- While earnings have seen pressure in the last quarter, many institutions expressed an optimistic outlook for the future pointing to the expected pickup in net interest margin from the rise in interest rates and the return of loan growth that has continued into the first quarter.
- While the week’s economic calendar was packed with several high-profile pieces of economic data, the Q1 GDP figure and the update to the Fed-preferred measure of inflation garnered the lion’s share of attention from market participants and the financial media alike.
- Heads turned on Thursday when the advance Q1 GDP release indicated that the U.S. economy contracted at a 1.4% annualized pace last quarter, the first contraction since 2020 and below nearly all economists’ forecasts before the release.
- The contraction follows the robust 6.9% pace seen in the fourth quarter and was driven primarily by a surge in imports coupled with a decline in inventory investment from corporations and a decline in fiscal spending from the federal government.
- While the Q1 GDP print was negative, many analysts highlighted that the consumer appears to remain strong, with real final sales increasing at a 2.6% annualized pace.
- Looking ahead, the Atlanta Fed’s GDPNow model, which attempts to forecast the current quarter’s GDP in real-time, forecasts the U.S. economy to expand at a modest 1.9% annualized pace in the second quarter.
- Thursday also marked the release of the Fed-preferred measure of inflation, core PCE.
- According to the release, the core PCE measure, which excludes the food and energy components, rose less than the consensus estimate to 5.2%, a moderate pickup from the 5% increase seen last quarter, but lower than the 6.1% recent high from June 2021.
- Finally, consumer confidence appears to be holding up as both the Conference Board Consumer Confidence Index and the University of Michigan Consumer Sentiment Index reported roughly unchanged readings from the prior month.
The look forward
Upcoming economic data releases
- S&P Global U.S. Manufacturing PMI - Monday
- ISM Manufacturing Index - Monday
- Factory Orders - Tuesday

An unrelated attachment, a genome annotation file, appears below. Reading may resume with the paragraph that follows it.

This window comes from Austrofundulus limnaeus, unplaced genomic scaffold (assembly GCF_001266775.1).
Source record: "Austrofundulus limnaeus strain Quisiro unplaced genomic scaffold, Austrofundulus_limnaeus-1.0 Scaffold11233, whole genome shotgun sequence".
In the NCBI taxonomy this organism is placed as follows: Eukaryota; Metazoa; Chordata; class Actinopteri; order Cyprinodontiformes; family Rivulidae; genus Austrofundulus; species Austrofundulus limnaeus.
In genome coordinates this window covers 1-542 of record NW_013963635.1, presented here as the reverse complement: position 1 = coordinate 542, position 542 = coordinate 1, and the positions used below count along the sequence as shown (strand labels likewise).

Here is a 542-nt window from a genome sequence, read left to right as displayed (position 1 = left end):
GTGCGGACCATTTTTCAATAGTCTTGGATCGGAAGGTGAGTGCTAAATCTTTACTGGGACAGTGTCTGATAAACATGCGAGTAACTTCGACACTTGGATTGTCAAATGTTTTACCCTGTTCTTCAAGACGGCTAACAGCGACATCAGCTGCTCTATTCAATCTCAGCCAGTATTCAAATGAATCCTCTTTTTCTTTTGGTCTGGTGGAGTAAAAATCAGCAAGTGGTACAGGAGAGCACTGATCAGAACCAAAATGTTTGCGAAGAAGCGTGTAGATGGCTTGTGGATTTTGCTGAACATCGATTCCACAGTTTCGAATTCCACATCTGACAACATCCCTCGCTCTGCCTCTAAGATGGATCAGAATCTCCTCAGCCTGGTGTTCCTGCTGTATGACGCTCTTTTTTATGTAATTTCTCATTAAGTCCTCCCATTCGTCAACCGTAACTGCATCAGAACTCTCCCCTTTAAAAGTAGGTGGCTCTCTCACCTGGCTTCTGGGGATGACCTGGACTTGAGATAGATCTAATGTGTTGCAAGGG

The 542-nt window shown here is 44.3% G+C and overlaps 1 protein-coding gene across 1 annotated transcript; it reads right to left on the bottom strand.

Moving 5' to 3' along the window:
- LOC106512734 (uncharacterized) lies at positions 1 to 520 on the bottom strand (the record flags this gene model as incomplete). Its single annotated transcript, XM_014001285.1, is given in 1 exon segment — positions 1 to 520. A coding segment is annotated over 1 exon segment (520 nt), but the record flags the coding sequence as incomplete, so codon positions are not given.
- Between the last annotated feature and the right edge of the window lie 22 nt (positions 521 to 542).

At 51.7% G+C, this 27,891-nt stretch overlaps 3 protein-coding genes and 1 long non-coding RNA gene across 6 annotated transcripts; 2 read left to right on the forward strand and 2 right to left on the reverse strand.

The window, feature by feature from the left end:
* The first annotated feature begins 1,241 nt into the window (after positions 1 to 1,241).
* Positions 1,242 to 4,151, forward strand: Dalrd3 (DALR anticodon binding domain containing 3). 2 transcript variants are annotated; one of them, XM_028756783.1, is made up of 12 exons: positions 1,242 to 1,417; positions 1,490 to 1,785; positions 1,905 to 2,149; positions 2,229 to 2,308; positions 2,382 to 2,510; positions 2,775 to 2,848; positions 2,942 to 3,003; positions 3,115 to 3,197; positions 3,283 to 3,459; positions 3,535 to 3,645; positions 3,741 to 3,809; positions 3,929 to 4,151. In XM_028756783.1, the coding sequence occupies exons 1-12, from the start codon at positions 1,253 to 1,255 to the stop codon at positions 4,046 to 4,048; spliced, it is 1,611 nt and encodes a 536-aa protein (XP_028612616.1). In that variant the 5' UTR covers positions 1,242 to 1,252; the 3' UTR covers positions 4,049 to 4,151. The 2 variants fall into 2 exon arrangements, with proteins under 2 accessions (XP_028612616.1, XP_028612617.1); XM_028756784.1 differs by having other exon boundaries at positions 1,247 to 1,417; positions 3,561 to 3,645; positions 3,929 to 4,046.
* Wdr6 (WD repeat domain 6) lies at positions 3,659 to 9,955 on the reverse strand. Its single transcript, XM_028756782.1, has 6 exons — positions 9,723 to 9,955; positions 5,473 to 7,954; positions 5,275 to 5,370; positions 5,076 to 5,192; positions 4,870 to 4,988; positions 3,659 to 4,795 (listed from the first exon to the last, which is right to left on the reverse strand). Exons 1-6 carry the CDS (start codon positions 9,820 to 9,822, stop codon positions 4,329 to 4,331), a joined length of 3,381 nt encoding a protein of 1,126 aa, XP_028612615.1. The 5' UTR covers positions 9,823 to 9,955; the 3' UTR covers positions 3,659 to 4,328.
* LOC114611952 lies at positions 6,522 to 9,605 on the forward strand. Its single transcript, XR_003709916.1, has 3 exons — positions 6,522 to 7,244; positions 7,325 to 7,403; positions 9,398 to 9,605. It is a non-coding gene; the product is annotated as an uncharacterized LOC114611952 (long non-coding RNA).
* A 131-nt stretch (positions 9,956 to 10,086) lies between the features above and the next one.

- Durable Goods Orders - Tuesday
- FOMC Monetary Policy Meeting - Tuesday/Wednesday
- ADP Employment Report - Wednesday
- Jobless Claims - Thursday
- April Non-Farm Payroll Report - Friday
Upcoming Federal Reserve Speakers
- Powell Post-FOMC Press Conference - Wednesday
- Williams, Bostic, Bullard, and Daly - Friday
Market implied policy path (Overnight indexed swap rates)
Chatham Hedging Advisors, LLC (CHA) is a subsidiary of Chatham Financial Corp. and provides hedge advisory, accounting and execution services related to swap transactions in the United States. CHA is registered with the Commodity Futures Trading Commission (CFTC) as a commodity trading advisor and is a member of the National Futures Association (NFA); however, neither the CFTC nor the NFA have passed upon the merits of participating in any advisory services offered by CHA. For further information, please visit chathamfinancial.com/legal-notices.
Transactions in over-the-counter derivatives (or “swaps”) have significant risks, including, but not limited to, substantial risk of loss. You should consult your own business, legal, tax and accounting advisers with respect to proposed swap transaction and you should refrain from entering into any swap transaction unless you have fully understood the terms and risks of the transaction, including the extent of your potential risk of loss. This material has been prepared by a sales or trading employee or agent of Chatham Hedging Advisors and could be deemed a solicitation for entering into a derivatives transaction. This material is not a research report prepared by Chatham Hedging Advisors. If you are not an experienced user of the derivatives markets, capable of making independent trading decisions, then you should not rely solely on this communication in making trading decisions. All rights reserved.22-0120